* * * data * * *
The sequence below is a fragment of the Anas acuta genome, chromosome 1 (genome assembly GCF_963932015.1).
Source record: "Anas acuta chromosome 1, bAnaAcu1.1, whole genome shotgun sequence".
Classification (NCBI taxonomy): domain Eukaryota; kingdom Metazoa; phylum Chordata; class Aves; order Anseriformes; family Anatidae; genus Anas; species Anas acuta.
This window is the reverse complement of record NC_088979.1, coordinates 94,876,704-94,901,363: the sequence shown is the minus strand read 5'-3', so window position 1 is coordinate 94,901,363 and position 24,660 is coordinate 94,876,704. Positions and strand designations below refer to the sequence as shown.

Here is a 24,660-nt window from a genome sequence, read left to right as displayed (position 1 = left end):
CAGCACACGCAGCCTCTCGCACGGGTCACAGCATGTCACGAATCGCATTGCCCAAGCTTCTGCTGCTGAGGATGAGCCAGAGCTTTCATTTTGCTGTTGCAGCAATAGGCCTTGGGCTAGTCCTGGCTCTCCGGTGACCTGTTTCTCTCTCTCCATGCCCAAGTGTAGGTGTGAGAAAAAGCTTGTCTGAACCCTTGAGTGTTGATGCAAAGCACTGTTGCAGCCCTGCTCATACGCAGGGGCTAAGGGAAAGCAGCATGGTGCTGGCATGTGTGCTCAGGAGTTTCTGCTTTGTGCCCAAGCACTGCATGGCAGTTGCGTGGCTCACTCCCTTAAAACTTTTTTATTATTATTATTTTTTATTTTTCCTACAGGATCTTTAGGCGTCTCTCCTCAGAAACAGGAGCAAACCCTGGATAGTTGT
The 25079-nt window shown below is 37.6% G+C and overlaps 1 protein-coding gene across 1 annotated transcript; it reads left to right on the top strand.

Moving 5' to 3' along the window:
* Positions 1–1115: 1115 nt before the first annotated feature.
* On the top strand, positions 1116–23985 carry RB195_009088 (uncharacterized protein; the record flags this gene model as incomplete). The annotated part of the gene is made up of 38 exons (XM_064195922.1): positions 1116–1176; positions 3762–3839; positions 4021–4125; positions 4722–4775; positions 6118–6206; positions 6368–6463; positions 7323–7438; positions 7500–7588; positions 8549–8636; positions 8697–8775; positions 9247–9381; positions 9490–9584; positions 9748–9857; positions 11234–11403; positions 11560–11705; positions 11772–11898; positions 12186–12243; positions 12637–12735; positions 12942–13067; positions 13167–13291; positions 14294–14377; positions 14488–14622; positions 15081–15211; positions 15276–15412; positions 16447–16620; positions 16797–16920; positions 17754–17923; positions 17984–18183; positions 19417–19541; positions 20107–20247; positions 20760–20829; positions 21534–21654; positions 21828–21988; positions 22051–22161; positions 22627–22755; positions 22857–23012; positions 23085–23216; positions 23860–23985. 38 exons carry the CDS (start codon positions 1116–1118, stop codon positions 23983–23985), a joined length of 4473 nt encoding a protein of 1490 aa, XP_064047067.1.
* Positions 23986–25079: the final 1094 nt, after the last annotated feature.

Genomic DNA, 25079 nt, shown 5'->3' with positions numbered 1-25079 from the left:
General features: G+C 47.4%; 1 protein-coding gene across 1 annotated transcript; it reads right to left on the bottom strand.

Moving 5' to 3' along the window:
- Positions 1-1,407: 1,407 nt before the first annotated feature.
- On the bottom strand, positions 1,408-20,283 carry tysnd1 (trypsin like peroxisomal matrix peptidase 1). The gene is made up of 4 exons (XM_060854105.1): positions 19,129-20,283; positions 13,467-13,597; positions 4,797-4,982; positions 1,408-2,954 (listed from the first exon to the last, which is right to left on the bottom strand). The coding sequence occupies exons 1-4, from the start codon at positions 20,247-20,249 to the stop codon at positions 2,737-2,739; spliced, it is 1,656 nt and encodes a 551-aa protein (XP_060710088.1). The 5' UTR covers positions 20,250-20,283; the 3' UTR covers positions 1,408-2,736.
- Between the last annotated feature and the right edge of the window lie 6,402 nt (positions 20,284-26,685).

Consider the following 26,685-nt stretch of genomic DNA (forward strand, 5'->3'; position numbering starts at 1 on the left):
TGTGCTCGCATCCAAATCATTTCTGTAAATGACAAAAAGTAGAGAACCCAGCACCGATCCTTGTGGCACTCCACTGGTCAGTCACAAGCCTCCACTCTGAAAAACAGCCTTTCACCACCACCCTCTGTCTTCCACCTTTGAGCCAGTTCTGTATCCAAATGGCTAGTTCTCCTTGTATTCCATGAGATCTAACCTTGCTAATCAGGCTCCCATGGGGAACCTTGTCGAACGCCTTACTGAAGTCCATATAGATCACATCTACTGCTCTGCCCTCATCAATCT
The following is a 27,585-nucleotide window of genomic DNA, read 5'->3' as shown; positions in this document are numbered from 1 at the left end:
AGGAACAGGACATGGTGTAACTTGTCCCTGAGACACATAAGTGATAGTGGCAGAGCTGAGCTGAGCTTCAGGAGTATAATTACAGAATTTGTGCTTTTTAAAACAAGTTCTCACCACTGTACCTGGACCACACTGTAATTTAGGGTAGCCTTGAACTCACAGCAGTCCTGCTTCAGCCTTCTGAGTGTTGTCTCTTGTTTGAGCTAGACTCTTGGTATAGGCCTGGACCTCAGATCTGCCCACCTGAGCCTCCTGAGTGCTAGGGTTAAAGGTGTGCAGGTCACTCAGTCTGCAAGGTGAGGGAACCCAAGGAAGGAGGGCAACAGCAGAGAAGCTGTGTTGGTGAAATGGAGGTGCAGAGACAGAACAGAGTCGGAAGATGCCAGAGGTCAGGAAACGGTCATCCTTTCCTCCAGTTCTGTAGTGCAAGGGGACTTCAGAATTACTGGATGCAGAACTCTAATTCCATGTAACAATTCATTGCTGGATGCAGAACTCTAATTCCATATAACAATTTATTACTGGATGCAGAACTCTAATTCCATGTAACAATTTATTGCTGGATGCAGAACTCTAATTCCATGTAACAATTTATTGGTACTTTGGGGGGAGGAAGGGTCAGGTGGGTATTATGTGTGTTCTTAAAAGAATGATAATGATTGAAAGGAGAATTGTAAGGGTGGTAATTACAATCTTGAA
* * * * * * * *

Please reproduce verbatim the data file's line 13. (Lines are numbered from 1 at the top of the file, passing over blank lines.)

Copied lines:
General features: G+C 47.4%; 1 protein-coding gene across 1 annotated transcript; it reads right to left on the bottom strand.